Why You Don't Want Antibiotics to Treat Every Illness


Vancomycin Resistant Enterococcus.

This is one of those bugs that they warned us about twenty years ago, when scientists said that our society uses antibiotics far too often. Many times, an illness that should have been treated with other means, or allowed to run the course naturally, would result in a prescription for Penicillin, Erythromycin, Biaxin, Cippro and increasingly more powerful drugs.

I'm one of those people who heeded those warnings. The annual bout of bronchitis would get pretty severe before the doctor and I would agree that it was time for a course of Biaxin. My doctors only would go that route because, as an asthmatic, my doctor feared it turning into pneumonia if left untreated. (This was always after OTC and prescription strength cough remedies)

When we had kids, Ed and I were the rare parents who would be asking if we could skip the antibiotics for the ear infections. Part of that was the fear of overuse, and part was due to Ed's family seeming to develop resistance to drug efficacy fairly quickly. Let's save those drugs for when they are really needed, especially when there's allergies to one of those classes of antibiotics involved. For me, it's the Penicillin class and for Ed's family, it's the Sulfa class.

When you have a family member prone to a lot of infections and doctors who don't have many options to treat them, eventually the big guns come out. In the past year, several hospitalizations involved Vancomycin, an antibiotic that until recently was the drug of last resort.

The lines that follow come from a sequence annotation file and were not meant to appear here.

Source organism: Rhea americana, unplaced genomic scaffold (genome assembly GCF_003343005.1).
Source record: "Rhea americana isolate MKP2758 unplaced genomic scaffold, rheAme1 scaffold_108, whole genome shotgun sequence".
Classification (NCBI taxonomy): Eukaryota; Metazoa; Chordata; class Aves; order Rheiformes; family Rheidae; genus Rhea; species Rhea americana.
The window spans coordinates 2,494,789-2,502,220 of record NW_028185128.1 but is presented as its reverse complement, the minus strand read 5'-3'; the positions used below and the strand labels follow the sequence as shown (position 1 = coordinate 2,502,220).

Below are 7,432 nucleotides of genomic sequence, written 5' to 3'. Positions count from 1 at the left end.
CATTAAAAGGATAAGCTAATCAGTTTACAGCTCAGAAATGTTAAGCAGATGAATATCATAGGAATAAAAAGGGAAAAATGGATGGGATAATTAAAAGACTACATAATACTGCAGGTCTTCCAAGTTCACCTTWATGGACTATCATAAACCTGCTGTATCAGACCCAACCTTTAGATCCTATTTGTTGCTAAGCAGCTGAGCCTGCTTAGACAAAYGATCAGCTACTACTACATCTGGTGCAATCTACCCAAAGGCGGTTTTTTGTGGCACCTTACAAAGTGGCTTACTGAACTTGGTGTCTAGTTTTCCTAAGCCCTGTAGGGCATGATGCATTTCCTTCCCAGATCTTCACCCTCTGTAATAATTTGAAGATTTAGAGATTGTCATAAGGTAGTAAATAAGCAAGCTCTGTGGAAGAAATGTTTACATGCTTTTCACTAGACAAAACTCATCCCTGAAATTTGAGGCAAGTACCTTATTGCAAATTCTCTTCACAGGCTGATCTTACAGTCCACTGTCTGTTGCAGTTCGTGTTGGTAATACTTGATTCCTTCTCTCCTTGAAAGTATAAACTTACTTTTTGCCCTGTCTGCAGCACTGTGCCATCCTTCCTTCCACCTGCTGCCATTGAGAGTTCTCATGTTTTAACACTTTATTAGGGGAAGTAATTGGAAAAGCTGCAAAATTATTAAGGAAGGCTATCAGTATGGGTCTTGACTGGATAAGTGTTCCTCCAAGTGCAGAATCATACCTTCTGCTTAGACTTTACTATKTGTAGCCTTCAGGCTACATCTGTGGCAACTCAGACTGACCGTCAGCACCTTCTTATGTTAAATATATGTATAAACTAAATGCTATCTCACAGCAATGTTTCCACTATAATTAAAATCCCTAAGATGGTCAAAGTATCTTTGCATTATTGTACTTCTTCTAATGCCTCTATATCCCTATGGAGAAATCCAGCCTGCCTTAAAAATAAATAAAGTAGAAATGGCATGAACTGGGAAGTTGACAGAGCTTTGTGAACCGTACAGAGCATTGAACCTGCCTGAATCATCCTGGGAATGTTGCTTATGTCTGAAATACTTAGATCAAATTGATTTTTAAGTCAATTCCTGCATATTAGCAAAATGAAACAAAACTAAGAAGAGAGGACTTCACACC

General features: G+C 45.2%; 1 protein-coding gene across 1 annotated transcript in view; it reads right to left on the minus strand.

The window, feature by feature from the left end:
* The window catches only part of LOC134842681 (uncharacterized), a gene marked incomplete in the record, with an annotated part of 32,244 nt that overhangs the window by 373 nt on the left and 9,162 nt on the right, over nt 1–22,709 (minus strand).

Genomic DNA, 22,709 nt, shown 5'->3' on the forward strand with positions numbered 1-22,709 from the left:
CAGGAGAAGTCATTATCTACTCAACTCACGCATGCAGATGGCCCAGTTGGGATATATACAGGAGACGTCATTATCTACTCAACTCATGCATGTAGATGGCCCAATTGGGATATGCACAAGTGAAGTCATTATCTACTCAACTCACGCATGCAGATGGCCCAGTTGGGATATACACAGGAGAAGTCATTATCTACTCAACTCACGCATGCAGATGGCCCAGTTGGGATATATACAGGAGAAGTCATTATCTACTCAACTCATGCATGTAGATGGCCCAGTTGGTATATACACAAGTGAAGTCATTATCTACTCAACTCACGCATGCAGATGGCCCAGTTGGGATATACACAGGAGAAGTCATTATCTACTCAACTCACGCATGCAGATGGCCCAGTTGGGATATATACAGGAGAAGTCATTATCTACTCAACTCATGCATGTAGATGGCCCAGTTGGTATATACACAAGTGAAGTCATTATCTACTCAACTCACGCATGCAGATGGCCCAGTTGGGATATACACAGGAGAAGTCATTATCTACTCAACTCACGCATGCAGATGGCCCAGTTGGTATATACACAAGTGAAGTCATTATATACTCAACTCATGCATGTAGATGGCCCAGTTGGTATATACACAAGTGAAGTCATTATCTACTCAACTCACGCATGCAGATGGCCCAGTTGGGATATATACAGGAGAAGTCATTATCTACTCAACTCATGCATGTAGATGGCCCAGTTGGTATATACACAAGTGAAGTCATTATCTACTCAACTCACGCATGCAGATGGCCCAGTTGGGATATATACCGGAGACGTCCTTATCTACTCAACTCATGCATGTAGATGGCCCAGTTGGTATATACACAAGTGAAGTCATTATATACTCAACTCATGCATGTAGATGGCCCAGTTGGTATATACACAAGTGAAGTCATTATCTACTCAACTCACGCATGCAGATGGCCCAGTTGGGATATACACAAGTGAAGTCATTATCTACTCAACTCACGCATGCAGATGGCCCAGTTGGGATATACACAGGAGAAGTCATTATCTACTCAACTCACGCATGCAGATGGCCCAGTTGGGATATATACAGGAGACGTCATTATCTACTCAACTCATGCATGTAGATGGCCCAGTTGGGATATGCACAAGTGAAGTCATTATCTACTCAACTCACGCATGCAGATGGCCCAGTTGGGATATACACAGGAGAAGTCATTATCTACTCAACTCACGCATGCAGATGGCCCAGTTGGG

Those infections mutate. Eventually, they laugh at the big gun pointed at them because they've become invincible. For the average person, this may not be an issue for now. However, if you've got multiple health issues, and you add this to the laundry list-it is not a good thing. There are now only two antibiotics left that are stronger than Vancomycin.

Alas, if they're being used to treat VRE, this means that if a patient who contracts a more serious infection might not have a big gun left to use. That's the situation we're witnessing right now. Jane has contracted VRE (which is currently only transmitted in the hospital setting due to poor hygiene practices in catheterization)
and it scares the crap out of me. Those other antibiotics just can't keep up when they've been prescribed to treat the nearly constant infections she is prone to contracting.

When Fleming discovered penicillin in 1928, it was considered a wonder drug. Less than a hundred years later, we've got dozens of antibiotics to treat all manner of illnesses. I'll bet he would be aghast at how many microbes there are that laugh at these medications.


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